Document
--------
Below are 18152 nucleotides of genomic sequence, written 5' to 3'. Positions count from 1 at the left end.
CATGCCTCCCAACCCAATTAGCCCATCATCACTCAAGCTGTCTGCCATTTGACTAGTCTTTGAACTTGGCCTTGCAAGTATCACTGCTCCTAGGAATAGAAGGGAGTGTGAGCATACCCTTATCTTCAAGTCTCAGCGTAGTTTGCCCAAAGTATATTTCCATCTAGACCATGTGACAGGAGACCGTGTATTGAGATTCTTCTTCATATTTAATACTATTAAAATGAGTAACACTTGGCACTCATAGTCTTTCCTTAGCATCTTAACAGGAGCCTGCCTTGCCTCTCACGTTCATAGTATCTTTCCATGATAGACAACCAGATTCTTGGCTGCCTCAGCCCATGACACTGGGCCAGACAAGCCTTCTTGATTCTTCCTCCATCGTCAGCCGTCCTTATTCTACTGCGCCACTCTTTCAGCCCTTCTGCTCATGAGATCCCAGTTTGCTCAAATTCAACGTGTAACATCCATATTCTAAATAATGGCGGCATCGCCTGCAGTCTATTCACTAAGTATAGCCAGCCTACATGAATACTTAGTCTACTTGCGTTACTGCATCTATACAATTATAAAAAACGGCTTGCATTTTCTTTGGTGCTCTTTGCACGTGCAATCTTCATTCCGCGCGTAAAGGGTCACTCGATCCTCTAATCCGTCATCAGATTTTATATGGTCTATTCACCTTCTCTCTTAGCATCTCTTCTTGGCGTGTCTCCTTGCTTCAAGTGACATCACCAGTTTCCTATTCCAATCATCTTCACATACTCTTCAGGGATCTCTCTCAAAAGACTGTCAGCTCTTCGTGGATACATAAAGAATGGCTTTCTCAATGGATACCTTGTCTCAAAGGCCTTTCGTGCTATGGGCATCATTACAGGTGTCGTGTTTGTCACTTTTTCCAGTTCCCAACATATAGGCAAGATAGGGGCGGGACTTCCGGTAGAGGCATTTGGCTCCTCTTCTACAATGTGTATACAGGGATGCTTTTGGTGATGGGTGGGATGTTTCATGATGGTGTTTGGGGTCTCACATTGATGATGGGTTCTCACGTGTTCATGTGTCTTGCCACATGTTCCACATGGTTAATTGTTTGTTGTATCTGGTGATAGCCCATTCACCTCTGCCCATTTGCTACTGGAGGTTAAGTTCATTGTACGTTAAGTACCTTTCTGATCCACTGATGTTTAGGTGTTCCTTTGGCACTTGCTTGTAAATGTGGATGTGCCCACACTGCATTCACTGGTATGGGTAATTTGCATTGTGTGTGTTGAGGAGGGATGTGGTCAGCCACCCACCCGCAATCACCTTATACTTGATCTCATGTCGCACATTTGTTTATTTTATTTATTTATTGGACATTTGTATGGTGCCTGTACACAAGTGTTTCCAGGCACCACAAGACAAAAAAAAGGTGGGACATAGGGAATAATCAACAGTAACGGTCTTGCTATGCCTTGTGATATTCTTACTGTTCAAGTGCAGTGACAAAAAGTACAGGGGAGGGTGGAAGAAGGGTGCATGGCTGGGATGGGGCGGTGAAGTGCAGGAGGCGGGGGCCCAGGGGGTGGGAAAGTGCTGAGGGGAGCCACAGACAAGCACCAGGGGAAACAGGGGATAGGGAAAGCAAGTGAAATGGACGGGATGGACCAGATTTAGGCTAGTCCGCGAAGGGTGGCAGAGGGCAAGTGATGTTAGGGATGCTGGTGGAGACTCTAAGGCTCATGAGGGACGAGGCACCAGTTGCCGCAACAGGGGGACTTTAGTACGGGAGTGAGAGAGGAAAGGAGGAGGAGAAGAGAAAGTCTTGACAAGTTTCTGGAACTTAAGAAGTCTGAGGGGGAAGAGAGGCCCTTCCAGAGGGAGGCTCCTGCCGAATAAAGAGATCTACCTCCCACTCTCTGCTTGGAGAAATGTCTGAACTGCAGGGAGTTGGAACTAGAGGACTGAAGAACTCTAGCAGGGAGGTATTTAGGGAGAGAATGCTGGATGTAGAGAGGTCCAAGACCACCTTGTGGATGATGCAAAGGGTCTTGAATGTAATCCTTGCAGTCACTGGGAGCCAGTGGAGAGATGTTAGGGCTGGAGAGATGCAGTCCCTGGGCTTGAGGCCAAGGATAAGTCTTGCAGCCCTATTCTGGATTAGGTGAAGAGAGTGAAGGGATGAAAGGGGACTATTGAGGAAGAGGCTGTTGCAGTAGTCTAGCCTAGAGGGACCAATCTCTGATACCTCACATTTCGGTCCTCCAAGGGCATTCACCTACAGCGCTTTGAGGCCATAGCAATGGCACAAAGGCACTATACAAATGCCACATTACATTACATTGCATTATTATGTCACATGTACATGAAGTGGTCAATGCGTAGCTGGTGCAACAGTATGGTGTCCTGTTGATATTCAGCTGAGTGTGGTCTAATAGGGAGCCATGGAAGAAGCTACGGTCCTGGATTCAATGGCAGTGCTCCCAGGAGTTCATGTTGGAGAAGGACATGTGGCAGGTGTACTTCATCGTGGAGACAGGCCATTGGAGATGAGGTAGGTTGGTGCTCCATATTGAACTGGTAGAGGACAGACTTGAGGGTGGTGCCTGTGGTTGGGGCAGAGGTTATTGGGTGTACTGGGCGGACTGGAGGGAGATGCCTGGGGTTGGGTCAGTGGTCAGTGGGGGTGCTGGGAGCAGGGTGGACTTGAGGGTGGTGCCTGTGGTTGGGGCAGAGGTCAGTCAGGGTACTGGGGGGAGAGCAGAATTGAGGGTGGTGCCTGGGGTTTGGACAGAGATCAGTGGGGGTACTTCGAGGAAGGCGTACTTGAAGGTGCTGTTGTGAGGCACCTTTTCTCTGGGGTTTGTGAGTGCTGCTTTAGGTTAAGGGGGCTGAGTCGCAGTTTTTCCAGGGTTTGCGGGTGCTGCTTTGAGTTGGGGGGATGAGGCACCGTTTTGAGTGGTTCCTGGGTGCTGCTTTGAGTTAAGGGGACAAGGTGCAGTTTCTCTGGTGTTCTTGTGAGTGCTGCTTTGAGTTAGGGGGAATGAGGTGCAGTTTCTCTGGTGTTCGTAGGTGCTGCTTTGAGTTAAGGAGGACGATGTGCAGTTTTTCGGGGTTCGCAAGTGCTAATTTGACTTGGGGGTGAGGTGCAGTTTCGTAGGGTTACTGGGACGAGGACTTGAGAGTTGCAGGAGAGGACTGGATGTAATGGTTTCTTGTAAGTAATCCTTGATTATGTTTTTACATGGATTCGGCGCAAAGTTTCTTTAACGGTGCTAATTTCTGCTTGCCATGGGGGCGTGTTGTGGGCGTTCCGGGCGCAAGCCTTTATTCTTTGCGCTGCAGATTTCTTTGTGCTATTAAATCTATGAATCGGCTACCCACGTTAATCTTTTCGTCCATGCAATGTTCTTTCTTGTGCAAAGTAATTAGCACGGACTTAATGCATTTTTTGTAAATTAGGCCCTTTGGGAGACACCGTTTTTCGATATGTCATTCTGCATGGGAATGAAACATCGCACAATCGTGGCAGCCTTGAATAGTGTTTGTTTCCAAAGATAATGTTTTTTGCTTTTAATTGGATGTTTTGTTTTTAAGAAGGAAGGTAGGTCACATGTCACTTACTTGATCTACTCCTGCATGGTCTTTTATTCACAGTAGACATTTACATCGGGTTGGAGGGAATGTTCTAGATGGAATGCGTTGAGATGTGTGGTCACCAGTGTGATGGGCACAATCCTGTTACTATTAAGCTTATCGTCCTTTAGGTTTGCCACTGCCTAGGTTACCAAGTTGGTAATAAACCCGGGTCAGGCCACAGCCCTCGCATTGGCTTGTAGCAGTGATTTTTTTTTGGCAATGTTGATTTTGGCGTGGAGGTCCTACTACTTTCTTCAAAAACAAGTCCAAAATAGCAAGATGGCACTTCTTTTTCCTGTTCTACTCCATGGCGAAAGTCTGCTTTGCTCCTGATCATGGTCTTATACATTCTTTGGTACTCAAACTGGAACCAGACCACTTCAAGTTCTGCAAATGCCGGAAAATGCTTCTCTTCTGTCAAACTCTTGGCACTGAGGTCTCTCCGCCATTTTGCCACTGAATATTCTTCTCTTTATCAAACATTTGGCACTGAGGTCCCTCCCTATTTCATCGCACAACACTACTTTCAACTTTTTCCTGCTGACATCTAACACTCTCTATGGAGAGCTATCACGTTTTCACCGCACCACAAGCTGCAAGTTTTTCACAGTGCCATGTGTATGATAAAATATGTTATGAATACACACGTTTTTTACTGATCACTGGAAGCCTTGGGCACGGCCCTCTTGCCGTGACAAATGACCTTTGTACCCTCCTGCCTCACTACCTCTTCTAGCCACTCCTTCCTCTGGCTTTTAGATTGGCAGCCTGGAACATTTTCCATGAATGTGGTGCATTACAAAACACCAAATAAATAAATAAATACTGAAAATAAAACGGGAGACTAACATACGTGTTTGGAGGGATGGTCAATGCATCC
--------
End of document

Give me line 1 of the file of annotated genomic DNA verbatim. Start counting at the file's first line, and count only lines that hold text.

Below are 18152 nucleotides of genomic sequence, written 5' to 3'. Positions count from 1 at the left end.